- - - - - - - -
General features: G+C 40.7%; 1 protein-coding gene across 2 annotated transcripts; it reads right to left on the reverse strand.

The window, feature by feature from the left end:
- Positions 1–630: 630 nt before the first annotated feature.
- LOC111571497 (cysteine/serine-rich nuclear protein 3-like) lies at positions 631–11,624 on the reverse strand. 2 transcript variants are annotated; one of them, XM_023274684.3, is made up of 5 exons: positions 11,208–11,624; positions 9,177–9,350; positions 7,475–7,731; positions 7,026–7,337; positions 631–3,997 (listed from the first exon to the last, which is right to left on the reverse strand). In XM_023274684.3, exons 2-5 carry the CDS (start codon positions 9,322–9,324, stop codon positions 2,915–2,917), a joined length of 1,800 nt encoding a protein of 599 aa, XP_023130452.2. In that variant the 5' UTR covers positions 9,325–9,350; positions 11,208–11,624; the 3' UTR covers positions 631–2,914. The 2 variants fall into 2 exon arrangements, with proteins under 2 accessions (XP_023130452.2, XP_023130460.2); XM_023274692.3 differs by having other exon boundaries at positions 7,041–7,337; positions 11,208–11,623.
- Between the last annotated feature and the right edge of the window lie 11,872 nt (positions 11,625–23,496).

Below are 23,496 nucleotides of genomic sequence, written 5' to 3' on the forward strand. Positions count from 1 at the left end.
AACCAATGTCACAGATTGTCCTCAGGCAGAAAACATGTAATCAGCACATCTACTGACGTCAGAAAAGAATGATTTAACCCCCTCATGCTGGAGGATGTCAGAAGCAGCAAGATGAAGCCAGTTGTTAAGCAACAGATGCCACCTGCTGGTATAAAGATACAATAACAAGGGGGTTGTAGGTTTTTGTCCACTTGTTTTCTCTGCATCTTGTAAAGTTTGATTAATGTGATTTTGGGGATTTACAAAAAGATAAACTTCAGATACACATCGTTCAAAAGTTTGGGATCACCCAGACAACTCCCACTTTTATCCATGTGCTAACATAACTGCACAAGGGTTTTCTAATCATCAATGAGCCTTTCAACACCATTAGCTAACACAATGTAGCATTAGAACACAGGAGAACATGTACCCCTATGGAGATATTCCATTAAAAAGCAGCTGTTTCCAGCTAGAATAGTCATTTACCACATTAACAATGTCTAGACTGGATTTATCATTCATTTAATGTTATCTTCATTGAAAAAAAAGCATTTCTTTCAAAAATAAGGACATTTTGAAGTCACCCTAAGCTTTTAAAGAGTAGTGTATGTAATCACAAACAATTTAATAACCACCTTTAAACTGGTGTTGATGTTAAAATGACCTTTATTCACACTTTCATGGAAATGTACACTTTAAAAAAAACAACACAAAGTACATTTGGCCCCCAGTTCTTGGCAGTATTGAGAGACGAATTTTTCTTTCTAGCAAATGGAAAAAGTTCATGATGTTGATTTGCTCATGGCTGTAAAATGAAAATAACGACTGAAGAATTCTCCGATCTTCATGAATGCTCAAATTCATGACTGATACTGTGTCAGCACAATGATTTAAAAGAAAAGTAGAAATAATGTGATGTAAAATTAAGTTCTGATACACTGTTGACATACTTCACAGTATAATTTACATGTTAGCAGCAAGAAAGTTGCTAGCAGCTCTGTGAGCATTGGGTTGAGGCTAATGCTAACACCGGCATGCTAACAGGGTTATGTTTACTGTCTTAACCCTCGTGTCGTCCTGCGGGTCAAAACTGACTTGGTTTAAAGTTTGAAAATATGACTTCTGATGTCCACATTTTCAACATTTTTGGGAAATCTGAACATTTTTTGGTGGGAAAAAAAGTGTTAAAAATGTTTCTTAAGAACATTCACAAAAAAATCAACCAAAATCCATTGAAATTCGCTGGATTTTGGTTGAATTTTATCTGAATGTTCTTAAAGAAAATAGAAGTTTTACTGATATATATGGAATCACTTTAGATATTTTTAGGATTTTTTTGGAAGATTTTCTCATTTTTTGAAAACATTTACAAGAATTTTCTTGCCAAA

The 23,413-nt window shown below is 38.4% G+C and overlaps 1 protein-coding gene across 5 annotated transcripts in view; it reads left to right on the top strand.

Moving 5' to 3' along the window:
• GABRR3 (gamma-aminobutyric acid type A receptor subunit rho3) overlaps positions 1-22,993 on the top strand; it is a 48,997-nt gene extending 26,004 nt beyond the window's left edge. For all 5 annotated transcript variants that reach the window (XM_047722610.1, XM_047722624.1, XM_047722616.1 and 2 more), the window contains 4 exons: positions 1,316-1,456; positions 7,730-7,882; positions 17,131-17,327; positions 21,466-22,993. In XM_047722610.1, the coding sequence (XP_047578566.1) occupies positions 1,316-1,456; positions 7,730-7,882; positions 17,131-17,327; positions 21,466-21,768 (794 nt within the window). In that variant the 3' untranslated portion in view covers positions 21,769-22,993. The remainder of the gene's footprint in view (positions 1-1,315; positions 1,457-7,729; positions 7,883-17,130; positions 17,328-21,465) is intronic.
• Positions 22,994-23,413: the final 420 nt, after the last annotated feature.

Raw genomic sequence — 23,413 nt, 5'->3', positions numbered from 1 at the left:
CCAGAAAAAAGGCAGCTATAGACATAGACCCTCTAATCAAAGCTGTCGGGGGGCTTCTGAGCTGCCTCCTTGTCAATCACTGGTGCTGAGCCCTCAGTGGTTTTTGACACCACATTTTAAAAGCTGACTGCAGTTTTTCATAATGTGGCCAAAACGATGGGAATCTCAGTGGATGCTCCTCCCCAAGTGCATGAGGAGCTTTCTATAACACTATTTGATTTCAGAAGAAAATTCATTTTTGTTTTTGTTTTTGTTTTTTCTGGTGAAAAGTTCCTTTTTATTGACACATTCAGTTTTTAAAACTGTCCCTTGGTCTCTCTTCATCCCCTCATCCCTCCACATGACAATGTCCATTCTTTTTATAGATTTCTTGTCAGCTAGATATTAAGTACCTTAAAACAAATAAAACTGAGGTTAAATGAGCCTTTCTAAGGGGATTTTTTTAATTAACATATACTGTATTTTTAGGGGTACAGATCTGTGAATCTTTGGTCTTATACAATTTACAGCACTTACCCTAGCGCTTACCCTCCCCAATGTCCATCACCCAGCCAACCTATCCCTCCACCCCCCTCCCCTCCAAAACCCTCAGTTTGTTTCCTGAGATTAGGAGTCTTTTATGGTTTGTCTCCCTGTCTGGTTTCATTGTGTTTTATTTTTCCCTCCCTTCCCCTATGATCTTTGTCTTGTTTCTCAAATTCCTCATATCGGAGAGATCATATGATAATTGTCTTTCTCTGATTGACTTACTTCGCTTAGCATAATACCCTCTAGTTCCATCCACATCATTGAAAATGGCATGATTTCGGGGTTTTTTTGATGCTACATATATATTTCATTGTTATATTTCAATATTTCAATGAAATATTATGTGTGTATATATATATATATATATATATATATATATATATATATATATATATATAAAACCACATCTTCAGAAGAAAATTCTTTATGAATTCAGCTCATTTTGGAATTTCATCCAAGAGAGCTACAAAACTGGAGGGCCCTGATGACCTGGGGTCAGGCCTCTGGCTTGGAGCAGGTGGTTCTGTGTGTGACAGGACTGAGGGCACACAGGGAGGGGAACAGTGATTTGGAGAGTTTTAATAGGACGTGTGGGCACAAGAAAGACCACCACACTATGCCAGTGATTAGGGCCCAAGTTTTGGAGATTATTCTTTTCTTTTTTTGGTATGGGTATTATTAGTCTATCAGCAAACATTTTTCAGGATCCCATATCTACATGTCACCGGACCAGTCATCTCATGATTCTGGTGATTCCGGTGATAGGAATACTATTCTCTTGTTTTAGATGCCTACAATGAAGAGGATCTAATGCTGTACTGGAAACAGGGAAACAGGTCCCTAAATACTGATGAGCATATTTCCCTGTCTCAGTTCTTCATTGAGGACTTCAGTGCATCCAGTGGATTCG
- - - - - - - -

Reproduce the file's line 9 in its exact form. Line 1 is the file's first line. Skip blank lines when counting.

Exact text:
Moving 5' to 3' along the window: